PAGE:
Research is also a major part of learning, Russell said. "The Harrison Research Awards encourage undergraduates to think of research as an important component of their education. They allow students to engage in significant scholarly work with the guidance of a faculty adviser. This is a wonderful program made possible through the generosity of the Harrison family."

"Student passion and intellectual curiosity are no more evident than in a research project that a student engages with a faculty adviser," J. Milton Adams, vice provost for academic programs, said. "Learning to ask a new question based upon the literature and do the scholarly work – whether in the library, field or laboratory – to answer that question advances our students' understanding of what and how we know."

More than half of U.Va.'s undergraduates are engaged in some form of research, including classroom and independent work. Students who conduct research make better candidates for fellowships, graduate and professional school admissions, and career placement, according to Russell.

This year's Harrison winners and their research topics:

• Gracie Burger, 19, of Annapolis, Md., a second-year global development studies and sociology major in the College of Arts & Sciences, with an African studies minor, pre-law concentration, is researching the excessive and unlawful pre-trial detention within the Ugandan criminal justice system.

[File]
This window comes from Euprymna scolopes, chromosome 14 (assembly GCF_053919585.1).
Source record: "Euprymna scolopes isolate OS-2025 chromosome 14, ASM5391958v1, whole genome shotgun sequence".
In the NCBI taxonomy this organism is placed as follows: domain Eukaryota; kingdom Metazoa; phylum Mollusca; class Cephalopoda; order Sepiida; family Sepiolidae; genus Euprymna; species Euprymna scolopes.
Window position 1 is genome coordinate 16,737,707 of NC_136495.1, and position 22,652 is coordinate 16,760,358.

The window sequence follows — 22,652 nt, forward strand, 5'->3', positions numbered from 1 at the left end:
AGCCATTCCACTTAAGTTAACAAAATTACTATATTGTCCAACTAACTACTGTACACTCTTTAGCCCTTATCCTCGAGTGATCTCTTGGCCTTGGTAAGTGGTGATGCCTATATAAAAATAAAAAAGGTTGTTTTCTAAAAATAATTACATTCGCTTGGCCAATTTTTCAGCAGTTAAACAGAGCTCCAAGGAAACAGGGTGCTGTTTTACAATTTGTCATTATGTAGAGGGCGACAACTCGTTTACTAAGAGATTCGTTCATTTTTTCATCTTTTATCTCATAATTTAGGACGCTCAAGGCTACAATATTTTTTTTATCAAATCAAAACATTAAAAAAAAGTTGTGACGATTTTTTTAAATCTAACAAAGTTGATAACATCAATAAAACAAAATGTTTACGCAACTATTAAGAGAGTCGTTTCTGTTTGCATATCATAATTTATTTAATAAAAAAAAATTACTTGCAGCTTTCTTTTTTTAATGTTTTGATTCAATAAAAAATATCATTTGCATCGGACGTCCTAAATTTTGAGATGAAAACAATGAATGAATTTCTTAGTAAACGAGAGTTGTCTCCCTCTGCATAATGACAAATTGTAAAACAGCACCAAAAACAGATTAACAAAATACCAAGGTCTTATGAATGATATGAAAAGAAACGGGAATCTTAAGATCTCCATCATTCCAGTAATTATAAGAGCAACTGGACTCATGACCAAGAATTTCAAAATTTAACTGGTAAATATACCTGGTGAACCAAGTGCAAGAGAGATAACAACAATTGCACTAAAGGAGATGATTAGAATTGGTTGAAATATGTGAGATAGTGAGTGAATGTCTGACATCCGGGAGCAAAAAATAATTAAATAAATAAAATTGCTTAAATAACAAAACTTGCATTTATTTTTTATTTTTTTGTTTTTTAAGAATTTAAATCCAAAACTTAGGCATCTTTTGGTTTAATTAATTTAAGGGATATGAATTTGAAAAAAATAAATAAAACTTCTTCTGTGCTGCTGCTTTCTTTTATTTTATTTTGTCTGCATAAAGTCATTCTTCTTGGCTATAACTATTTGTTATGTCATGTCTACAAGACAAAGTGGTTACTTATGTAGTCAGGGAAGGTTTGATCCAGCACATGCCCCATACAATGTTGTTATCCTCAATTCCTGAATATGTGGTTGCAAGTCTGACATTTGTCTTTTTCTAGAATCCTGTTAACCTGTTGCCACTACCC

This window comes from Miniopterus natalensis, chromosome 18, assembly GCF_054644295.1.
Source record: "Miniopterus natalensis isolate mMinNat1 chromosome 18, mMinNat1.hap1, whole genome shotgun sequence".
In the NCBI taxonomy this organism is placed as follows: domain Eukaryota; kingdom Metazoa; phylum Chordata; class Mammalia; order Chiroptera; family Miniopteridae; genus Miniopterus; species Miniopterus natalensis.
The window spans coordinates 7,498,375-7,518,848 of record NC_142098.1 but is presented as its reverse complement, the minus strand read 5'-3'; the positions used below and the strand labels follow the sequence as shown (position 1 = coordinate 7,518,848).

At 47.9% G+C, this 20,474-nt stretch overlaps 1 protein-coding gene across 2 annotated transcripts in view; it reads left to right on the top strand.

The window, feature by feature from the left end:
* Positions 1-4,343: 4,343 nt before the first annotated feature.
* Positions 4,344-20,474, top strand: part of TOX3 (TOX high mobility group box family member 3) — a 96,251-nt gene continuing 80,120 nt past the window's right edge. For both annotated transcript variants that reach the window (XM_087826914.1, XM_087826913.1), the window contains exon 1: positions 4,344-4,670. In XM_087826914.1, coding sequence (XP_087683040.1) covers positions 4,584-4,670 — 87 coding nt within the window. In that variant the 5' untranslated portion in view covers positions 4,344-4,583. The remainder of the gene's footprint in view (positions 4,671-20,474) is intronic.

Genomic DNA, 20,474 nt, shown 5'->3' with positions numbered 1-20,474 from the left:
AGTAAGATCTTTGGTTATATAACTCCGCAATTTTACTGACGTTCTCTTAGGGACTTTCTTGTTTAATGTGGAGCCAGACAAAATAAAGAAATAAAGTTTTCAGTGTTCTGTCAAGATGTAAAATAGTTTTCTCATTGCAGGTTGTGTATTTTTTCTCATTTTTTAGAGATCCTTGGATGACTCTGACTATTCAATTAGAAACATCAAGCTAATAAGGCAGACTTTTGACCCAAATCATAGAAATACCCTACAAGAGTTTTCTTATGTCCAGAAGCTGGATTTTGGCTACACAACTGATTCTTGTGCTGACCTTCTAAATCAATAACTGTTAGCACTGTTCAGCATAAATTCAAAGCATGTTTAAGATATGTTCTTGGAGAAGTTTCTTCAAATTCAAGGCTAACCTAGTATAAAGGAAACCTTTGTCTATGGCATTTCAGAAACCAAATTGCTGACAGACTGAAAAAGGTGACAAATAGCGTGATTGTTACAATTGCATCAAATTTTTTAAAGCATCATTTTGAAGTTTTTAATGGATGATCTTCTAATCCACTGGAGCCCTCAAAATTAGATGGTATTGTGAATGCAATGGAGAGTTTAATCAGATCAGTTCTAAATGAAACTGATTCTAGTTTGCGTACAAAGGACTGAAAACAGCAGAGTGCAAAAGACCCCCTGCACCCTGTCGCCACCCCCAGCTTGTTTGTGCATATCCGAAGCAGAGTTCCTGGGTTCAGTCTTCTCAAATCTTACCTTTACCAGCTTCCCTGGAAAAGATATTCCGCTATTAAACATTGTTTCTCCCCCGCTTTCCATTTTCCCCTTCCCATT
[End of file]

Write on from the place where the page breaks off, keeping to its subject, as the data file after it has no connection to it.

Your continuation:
• Nan Cheng, 20, of Shanghai, China, a second-year biomedical engineering major in the School of Engineering and Applied Science, is researching the pancreatic cancer animal model that most closely resembles human cases.

• Tudor Cisu, 21, of Manlius, N.Y., a third-year biology and astronomy major in the College, is researching cardiovascular biology and the role of a gene in a specific vascular injury.

• Zachary Jonathan Collier, 21, of Monmouth Beach, N.J., a third-year neuroscience major in the College, is researching the effects of anti-depressants in the treatment and prevention of post-traumatic stress disorder.

• Peta Katherine Douglas, 21, of Richmond, a third-year Spanish and Latin American studies major in the College, is using several different methods to analyze the effectiveness of a water filtration system previously installed by U.Va. students in the Kaqchikel community of Tzununa, Guatemala.